Student Conduct

Principles of the Brown University Community

All members of Brown -- who in becoming a part of Brown University accept the rights and responsibilities of membership in the University’s academic and social community -- assume responsibility to uphold the Principles of the Brown University Community.

As a central aim, Brown University promotes intellectual inquiry through vigorous discourse, both oral and written, which requires that all members of the community be dedicated to supporting and maintaining a scholarly community in which all share together in the common enterprise of learning. The fundamental principles that must necessarily undergird this aim include respect for the integrity of the academic process; individual integrity and self-respect; respect for the freedoms and privileges of others; and respect for University resources.

Conflict Resolution

For housing and roommate concerns, we encourage students to start by talking with their residential peer leaders (CA, RC, MPC, or WPC) as the first resource.  Students may also meet with the Community Director (CD) assigned to their area of campus; the Community Director is a professional staff member who lives in the residence halls and has a daytime office in Residential Life.

Students may meet with a dean in Student Life or in the College to discuss a situation that is concerning them. Students with questions or concerns about sexual assault, harassment, and violence may also consult with the Coordinator of Sexual Assault Prevention & Advocacy.

The Brown University Mediation Project (BUMP) is a joint project of the Office of Student Life and the Office of the Chaplains which provides mediation services to members of the Brown University community. BUMP mediators are trained student and staff volunteers who meet with disputing parties to resolve conflict. Mediation can be helpful in resolving a variety of conflicts, including residential disputes, interpersonal and inter-organizational conflict. In any difficult situation, mediation may ease tension and allow the parties involved to work together with civility.

Academic and  Student Conduct Codes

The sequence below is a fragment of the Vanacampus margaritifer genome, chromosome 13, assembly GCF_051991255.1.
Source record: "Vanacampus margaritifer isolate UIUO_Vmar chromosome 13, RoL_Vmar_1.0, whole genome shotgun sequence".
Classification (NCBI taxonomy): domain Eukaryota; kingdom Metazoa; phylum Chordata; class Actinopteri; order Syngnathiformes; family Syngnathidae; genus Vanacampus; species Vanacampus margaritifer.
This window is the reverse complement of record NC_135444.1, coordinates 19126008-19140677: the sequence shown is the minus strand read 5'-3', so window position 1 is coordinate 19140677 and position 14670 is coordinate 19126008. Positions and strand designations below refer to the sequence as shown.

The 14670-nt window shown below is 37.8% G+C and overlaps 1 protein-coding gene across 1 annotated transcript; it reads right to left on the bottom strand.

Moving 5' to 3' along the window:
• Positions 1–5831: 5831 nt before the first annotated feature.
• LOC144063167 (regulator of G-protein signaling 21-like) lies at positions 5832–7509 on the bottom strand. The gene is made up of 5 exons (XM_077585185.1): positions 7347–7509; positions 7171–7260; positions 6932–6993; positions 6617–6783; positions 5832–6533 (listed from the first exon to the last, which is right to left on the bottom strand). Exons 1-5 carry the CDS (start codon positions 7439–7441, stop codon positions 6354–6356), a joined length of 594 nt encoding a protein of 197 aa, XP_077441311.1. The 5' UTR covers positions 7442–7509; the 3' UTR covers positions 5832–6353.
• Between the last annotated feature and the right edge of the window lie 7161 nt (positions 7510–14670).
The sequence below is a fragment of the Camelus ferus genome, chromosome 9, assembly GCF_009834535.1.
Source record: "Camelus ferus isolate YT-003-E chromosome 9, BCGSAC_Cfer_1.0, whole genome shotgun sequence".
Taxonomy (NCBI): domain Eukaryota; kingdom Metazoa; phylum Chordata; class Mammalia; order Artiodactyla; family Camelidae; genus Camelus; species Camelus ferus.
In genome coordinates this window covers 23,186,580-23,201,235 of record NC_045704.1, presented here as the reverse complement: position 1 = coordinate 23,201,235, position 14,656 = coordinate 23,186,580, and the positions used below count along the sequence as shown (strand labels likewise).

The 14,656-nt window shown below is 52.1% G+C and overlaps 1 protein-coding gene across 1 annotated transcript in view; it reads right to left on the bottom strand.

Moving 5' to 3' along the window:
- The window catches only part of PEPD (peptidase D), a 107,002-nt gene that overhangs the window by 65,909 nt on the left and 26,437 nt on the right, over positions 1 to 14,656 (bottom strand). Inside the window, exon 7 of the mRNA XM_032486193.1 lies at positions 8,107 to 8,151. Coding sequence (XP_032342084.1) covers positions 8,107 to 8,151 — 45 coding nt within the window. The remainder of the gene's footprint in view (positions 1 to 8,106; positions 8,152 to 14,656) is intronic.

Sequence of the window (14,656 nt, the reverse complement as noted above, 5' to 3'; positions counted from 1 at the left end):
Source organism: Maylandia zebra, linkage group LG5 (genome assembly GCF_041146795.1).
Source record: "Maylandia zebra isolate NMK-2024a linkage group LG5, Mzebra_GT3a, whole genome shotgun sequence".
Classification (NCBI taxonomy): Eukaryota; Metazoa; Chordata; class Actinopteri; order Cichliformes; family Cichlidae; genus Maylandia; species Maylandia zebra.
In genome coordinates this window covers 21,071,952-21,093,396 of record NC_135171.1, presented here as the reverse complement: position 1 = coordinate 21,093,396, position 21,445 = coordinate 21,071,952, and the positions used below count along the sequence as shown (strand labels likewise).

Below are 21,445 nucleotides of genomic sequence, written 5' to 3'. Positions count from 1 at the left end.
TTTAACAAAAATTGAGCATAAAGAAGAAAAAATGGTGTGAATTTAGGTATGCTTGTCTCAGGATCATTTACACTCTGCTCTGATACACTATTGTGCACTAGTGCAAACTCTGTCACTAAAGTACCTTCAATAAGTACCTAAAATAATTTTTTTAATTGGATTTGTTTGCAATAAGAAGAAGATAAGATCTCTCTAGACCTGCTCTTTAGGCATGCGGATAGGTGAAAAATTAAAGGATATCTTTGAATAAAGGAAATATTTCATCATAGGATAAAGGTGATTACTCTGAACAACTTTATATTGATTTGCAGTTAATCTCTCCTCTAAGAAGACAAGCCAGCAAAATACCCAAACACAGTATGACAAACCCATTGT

The Brown community has developed procedures to address behaviors that interfere with the educational mission of the University. In conjunction with the Principles of the Brown University Community, the Academic and Student Conduct Codes provide expectations of behavior; define violations of the codes; and describe processes for filing complaints, procedures for review and adjudication of alleged violations, and support available to students involved in disciplinary issues.

Students not only have the responsibility to support the Principles of the Brown University Community but also have an important role to play in addressing behaviors that are inconsistent with the Principles.  Brown students participate in the student conduct procedures by serving on the Peer Community Standards Board and the Student Conduct Board.

The Code of Student Conduct may be found on the website of the Office of Student Life; the Academic Code, on the websites of the Dean of the College and the Dean of the Graduate School. Alleged violations of the Code of Student Conduct are managed by the Office of Student Life; of the Academic Code, by the Dean of the College or the Dean of the Graduate School. Participation in specific programs may require students to comply with additional expectations or restrictions.

Filing Complaints

Students, faculty and staff may file a complaint about non-academic conduct with the Office of Student Life, either in writing or on line. In deciding whether to file a complaint, students may discuss their concerns with a dean in the Office of Student Life. Students with questions or concerns about sexual assault, harassment, and violence may also consult with the Coordinator of Sexual Assault Prevention & Advocacy. Questions about criminal complaints may also be directed to Brown Public Safety.

Complaints about alleged academic misconduct or dishonesty should be directed to the Dean of the College (for undergraduates), the Dean of the Graduate School (for graduate students) or the Dean of Medicine (for medical students).